Baidu Stock: Let's Mark Down the World

Source: Baidu. 

Baidu  wants to dominate more than just its home market. China's leading search engine announced last week that it had acquired a controlling stake in Peixe Urbano, a Brazilian online discounter with more than 20 million customers. Baidu's new online-discounting toy has more than 30,000 merchants offer up wares that are only available at a deep discount for a few days. 

Group-buying websites have fallen out of favor in most markets outside of China where dot-com darling Vipshop continues to make waves with heady growth and spectacular returns. Analysts see Vipshop's revenue soaring 115% this year with earnings growing even faster than that. The stock has more than doubled this year after more than quadrupling in 2013. That's saying something in a market where many Chinese Internet stocks outside of Baidu have been volatile and disappointing. 

Vipshop in China has been a bit of an anomaly in the realm of group-buying sites. Stateside, Groupon leads the pack, but it's been a bleeder for investors. The flash sale giant went public at $20 less than three years ago, and it has gone on to shed 70% of its value. That's what happens when dreams of international expansion don't pan out with margins and profitability failing to live up to expectations.  

Is Peixe Urbano more like Vipshop or more like Groupon? That remains to be seen since we don't have audited financials. Neither company is revealing how much Baidu is paying or how much of a stake the Chinese speedster is acquiring in Peixi Urbano. We simply know that it's sizable enough to be a controlling stake.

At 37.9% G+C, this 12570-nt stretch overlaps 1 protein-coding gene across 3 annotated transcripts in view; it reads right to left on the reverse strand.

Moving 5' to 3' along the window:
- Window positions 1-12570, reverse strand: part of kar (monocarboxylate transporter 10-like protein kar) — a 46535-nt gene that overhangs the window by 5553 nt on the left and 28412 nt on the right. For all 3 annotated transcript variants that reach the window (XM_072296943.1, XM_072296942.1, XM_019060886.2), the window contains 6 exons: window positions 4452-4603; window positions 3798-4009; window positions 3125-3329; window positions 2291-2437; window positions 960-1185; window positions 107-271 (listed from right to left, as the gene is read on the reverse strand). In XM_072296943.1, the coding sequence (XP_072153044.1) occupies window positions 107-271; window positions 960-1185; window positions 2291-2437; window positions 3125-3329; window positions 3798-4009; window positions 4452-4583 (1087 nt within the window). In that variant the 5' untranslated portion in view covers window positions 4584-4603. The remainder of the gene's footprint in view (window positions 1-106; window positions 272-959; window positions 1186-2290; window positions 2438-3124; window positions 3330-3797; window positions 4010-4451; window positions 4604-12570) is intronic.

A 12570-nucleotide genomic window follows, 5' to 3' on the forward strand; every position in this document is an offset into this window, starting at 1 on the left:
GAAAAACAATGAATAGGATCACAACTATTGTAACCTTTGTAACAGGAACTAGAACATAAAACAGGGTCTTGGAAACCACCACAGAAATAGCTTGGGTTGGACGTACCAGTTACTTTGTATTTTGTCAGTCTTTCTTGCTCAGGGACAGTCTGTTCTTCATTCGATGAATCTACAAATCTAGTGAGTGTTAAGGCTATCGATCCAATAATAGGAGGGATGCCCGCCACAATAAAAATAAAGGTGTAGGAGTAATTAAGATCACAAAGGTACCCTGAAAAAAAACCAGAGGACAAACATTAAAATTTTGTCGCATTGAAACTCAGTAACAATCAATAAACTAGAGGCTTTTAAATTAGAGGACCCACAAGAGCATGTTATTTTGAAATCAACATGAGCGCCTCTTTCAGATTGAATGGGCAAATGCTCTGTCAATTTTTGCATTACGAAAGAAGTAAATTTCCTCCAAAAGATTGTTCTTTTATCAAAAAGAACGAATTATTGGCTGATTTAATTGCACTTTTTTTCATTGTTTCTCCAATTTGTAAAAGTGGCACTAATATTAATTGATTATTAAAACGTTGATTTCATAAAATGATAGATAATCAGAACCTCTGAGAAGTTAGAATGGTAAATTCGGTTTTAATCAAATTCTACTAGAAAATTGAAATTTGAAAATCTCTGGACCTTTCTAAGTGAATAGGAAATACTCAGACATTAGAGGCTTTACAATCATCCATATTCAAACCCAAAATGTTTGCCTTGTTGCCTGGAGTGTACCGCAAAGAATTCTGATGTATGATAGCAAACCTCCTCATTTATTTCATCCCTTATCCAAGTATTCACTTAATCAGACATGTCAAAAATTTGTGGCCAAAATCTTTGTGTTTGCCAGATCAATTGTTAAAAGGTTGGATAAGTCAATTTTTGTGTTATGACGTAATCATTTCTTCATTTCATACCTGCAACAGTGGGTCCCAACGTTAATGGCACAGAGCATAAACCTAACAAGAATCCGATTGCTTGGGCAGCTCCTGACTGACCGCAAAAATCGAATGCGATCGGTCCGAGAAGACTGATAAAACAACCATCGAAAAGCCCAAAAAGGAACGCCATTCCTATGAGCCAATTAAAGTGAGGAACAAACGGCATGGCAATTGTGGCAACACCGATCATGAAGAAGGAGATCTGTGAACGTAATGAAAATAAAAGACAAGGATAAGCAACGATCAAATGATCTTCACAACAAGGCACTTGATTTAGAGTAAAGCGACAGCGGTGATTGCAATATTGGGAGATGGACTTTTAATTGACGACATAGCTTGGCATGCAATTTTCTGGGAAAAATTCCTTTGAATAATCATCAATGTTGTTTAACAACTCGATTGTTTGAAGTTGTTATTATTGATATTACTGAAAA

Around the world
Baidu has tried to broaden its global reach for years. Since rolling out its search platform in Japan more than six years ago, Baidu has taken steps to diversify into markets outside of its home turf where it continues to serve a majority of China's search queries.

The global push and expanding into new online categories in China hasn't come cheap. Net margins have slipped since peaking at 47% in 2012, though even recent levels of nearly 30% are enough to make most Internet companies envious.

The end result has been worth it. Baidu's balance sheet is flush with more than $7.8 billion in cash and equivalents as of the end of June. It wouldn't be a surprise to see it continue to snap up other potentially promising Internet companies, particularly in Latin America which is expected to see the online market grow at a faster clip than more established territories. 

Baidu set up camp in Brazil two years ago, opening an office in 2012 before starting to offer free Web services last year. It finally rolled out a Portuguese version of its search engine for Brazilian users this summer. The ultimate goal is to be a bigger player overseas. It's never going to turn its back on China. There have been enough new initiatives there -- from app marketplaces to online travel -- to confirm that it will continue to lean heavily on its operations in the world's most populous nation. It also hasn't been as successful in overseas markets as it has been when it's the home team. However, the global diversification helps Baidu improve its risk profile and the potential to generate incremental revenue is a nice bonus. There's a big world out there, and Baidu wants to be a part of it.

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Rick Munarriz has no position in any stocks mentioned. The Motley Fool recommends Baidu. The Motley Fool owns shares of Baidu. Try any of our Foolish newsletter services free for 30 days. We Fools may not all hold the same opinions, but we all believe that considering a diverse range of insights makes us better investors. The Motley Fool has a disclosure policy.

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